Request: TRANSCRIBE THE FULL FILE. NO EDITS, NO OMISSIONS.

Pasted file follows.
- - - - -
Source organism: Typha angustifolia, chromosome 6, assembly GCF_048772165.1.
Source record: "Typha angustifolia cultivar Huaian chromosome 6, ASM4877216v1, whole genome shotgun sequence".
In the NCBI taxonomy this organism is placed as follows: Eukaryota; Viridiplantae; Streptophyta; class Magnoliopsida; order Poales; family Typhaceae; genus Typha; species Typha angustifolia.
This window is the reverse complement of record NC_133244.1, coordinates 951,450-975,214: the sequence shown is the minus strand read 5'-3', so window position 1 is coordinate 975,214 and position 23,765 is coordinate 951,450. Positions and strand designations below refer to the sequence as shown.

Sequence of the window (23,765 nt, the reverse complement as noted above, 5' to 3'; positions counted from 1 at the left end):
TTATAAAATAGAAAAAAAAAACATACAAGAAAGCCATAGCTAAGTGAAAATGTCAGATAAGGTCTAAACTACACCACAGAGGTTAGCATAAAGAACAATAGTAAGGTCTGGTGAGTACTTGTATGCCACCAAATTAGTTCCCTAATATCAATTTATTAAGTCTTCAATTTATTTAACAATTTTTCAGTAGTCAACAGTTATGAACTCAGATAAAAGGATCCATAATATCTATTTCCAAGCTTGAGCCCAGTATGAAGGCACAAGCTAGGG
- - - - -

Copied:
Source organism: Typha angustifolia, chromosome 6, assembly GCF_048772165.1.
Source record: "Typha angustifolia cultivar Huaian chromosome 6, ASM4877216v1, whole genome shotgun sequence".
In the NCBI taxonomy this organism is placed as follows: Eukaryota; Viridiplantae; Streptophyta; class Magnoliopsida; order Poales; family Typhaceae; genus Typha; species Typha angustifolia.
This window is the reverse complement of record NC_133244.1, coordinates 951,450-975,214: the sequence shown is the minus strand read 5'-3', so window position 1 is coordinate 975,214 and position 23,765 is coordinate 951,450. Positions and strand designations below refer to the sequence as shown.

Sequence of the window (23,765 nt, the reverse complement as noted above, 5' to 3'; positions counted from 1 at the left end):
TTATAAAATAGAAAAAAAAAACATACAAGAAAGCCATAGCTAAGTGAAAATGTCAGATAAGGTCTAAACTACACCACAGAGGTTAGCATAAAGAACAATAGTAAGGTCTGGTGAGTACTTGTATGCCACCAAATTAGTTCCCTAATATCAATTTATTAAGTCTTCAATTTATTTAACAATTTTTCAGTAGTCAACAGTTATGAACTCAGATAAAAGGATCCATAATATCTATTTCCAAGCTTGAGCCCAGTATGAAGGCACAAGCTAGGG